Two ropes in a vertical plane... sin(theta) or cos(theta)?

1. Aug 25, 2015

1. The problem statement, all variables and given/known data:
Two ropes in a vertical plane exert equal-magnitude forces on a hanging weight but pull with an angle of 86 degrees between them. What pull does each one exert if their resultant pull is 372N directly upward?

2. Relevant equations:
x-component= magnitude*cos(theta)
y-component= magnitude*sin(theta)
Cy=Ay+By

3. The attempt at a solution:
Vectors A, B, and resulting vector C are all in the same plane. If they pull equally, we see the angle between A or B and C is 43 degrees. The x-direction forces cancel, so we are left with the y-direction. If we let A=B, we can simplify. If we add vectors A and B together in the x-direction, we get C=Ay+By, and we can equate it with C=372N. So I have 372=2*magnitude*sin(theta). However, the equation the book uses is 372=2*magnitude*cos(theta). Why? Shouldn't it be sin because it's in the y-direction?

2. Aug 25, 2015

PeroK

You need a diagram showing where you have put $\theta$ in relation to the ropes.

You're equations above in section 2 are only valid where $\theta$ is the angle with the horizontal.

3. Aug 25, 2015

Ah, so I rotate the x,y axis by 90 degrees and I'm left with cos(theta).

If I wanted to keep the x,y axis in the traditional location, is there an easy way to modify the equation?

4. Aug 25, 2015

PeroK

You'd be better off remembering that sin = opposite/hypotenuse and cos = adjacent/hypotentuse. A triangle, in general, could have any orientation, so its sides will not always be aligned with the x and y axes.

5. Aug 25, 2015

Okay.

Is there a way to make it work using x-component=magnitude*cos(theta) and y-component=magnitude*sin(theta) if I use two different angles (47 and 133)? I had A use an angle of 133 and B use 47. Then since they cancel each other out, I did magnitude(A)cos(theta)= -magnitude(B)cos(theta) and got 2magnitude(A)=magnitude(B). Then I had magnitude(A)sin(47)+magnitude(B)sin(133), subbed using 2magnitude(A)=magnitude(B) and ended up with magnitude(A)=169N. A would then have a magnitude of 338 and B would have a magnitude of 169. Obviously that's not correct, but I can't tell if it was an assumption or it's just not a viable method.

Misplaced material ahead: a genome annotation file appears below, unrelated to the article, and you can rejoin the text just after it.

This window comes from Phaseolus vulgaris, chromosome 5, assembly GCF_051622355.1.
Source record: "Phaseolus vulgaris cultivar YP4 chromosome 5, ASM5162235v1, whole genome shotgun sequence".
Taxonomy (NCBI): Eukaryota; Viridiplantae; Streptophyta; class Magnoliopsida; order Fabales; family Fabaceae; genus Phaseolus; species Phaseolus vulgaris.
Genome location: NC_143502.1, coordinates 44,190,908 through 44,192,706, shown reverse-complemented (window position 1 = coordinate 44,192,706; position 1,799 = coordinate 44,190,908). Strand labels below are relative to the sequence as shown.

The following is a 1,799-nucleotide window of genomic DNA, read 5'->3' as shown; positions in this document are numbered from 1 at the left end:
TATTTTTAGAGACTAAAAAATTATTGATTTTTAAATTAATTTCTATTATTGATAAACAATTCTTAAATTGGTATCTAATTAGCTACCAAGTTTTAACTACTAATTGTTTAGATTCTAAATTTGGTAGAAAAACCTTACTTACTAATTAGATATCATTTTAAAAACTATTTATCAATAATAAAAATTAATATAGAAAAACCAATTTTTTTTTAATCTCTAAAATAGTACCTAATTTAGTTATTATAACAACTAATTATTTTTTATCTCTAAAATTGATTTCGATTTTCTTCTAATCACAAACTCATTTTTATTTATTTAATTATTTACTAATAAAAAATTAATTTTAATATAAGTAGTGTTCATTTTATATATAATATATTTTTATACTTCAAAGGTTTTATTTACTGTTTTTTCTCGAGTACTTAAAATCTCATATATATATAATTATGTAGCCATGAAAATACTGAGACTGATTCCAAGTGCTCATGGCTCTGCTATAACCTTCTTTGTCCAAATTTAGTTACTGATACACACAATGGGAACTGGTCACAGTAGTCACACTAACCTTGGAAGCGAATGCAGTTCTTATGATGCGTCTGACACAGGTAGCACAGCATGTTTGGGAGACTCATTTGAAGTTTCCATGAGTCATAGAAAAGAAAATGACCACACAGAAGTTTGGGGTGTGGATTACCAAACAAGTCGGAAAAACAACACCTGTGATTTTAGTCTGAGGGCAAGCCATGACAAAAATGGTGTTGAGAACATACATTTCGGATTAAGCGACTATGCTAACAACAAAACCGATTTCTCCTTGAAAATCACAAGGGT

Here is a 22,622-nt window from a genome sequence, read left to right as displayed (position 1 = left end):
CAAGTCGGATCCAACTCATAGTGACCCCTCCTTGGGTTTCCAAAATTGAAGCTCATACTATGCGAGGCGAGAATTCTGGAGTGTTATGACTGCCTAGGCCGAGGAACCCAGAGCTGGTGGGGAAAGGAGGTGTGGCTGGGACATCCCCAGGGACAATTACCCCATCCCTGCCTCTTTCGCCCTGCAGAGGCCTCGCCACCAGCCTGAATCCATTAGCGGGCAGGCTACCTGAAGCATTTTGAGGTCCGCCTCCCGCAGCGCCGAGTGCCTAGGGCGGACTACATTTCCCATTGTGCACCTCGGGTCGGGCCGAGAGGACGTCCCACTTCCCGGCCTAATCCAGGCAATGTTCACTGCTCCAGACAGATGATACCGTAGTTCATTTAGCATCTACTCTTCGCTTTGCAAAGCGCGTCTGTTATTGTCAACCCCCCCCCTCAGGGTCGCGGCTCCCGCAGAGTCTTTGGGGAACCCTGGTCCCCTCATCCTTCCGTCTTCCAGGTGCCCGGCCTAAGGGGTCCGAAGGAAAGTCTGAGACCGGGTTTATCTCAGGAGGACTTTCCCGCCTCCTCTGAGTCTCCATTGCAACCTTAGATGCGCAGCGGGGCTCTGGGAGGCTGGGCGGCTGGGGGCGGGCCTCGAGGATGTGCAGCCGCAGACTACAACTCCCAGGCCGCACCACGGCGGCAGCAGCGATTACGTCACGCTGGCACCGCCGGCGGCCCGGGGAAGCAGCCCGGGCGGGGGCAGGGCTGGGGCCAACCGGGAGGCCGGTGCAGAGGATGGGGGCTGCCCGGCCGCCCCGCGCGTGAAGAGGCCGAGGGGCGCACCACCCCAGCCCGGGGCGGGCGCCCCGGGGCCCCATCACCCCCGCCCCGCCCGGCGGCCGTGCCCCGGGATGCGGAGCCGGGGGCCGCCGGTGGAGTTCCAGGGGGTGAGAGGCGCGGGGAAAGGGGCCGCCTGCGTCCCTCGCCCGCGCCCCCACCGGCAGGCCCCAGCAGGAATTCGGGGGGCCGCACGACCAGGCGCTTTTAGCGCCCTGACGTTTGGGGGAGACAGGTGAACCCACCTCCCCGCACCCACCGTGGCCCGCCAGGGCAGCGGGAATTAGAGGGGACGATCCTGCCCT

Edit: This is because it assumes the angle is always the angle from the object it's working on and not just from an axis, right?

6. Aug 25, 2015

William White

You need to draw a picture

You will find the picture consists of two-right triangles, of exact same dimensions. You know length of the base, you know the angles, calculate the hypotenuese.

7. Aug 25, 2015

BvU

yes
wrong twice.

$|\vec A| \cos\theta_A = -|\vec B|\cos\theta_B\Rightarrow |\vec A| = |\vec B|$ because $\cos\theta_A = -\cos\theta_B$, and where the 2 comes from I don't know.

Edit: This is because it assumes the angle is always the angle from the object it's working on and not just from an axis, right?[/QUOTE]

Try again. And: You did make a drawing I hope ? Drawings are very, very useful.

8. Aug 25, 2015

I must've mistyped on my calculator because I did cos(47)/-cos(133) and got 2. Calculator memory is cleared so I'm not sure what I really typed in. So using the correct substitution, that the magnitudes are equal, I got the right answer. Thank you so much everyone, you've been really helpful!

We don't need the angle from the combined vector because it's a combination of two vectors that we already know the positions of and not a separate and unrelated vector, right?

9. Aug 25, 2015

BvU

In the problem statement you are given that the resultant pull is directly upward. So there is the angle of the sum vector. You use this when you write $|\vec A| \cos\theta_A + |\vec B|\cos\theta_B = 0$: the 0 is the horizontal component of the resultant.

10. Aug 25, 2015

Okay, thank you.

One more question, in this problem's case, the expression for the x-component would be magnitude*tan(theta), right?

11. Aug 26, 2015

BvU

No. The force points upwards, the $\theta$ you have chosen is wrt the X+ axis ("to the right") so it is $\pi/2$. Just like with the others, the x component is $R\cos\theta$, in this case 0.

Try it out with a resultant at e.g. $\pi/4$

12. Aug 26, 2015

BvU

Coming back to this one. You are supposed to know and use the fact that $\cos \phi = - \cos (\pi - \phi)$. No calculator should be needed - no typos on that thing can mess it up for you either.

In case you do have to resort to using a calculator: never ever trust the result. So estimate the result any which way you can before you start hammering on the thing.

And the most-often incurred mistake is typing degrees when the setting is for radians (and sometimes vice versa)

13. Sep 2, 2015